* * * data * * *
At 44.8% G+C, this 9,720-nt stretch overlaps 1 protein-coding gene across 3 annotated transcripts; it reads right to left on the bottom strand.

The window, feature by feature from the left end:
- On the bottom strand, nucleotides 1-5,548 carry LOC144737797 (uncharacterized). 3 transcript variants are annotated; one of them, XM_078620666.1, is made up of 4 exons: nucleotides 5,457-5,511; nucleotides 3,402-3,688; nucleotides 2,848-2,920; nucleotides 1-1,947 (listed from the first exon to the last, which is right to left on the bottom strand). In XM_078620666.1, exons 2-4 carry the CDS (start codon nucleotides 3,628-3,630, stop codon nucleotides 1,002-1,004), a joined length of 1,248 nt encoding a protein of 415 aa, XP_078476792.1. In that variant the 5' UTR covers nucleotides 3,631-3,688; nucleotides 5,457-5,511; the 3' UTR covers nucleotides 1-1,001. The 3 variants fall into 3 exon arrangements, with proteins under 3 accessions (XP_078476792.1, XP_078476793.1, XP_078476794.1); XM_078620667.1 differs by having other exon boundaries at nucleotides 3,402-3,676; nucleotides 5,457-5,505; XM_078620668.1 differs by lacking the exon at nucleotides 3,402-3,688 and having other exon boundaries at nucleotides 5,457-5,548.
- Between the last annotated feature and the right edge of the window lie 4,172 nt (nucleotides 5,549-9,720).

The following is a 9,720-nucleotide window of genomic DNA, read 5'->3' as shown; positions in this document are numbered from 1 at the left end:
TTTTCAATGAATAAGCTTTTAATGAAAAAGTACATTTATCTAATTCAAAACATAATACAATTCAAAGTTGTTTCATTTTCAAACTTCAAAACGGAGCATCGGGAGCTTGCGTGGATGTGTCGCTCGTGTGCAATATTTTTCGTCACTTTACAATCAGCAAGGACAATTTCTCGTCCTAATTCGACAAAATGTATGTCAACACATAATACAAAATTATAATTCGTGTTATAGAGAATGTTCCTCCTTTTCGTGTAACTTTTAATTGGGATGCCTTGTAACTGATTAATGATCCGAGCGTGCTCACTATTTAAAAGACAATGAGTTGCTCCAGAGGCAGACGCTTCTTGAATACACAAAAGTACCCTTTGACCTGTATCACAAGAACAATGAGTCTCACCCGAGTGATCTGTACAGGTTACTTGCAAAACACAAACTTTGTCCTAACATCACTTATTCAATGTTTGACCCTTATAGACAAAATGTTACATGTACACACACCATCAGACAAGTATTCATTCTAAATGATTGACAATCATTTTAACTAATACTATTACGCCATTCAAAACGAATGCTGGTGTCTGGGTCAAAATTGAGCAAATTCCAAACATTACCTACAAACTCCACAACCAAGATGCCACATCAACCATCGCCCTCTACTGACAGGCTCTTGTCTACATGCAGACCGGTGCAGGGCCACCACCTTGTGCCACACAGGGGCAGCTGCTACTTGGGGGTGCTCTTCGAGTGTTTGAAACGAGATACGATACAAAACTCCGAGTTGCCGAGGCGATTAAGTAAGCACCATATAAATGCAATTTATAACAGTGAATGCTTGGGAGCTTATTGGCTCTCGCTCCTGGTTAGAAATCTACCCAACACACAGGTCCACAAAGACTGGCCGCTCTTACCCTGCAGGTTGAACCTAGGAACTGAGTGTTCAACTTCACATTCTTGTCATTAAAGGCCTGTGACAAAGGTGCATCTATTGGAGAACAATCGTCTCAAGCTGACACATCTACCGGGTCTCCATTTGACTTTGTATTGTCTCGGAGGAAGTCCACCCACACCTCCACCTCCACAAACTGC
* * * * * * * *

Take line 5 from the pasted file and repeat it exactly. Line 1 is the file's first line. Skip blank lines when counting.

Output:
The following is a 9,720-nucleotide window of genomic DNA, read 5'->3' as shown; positions in this document are numbered from 1 at the left end: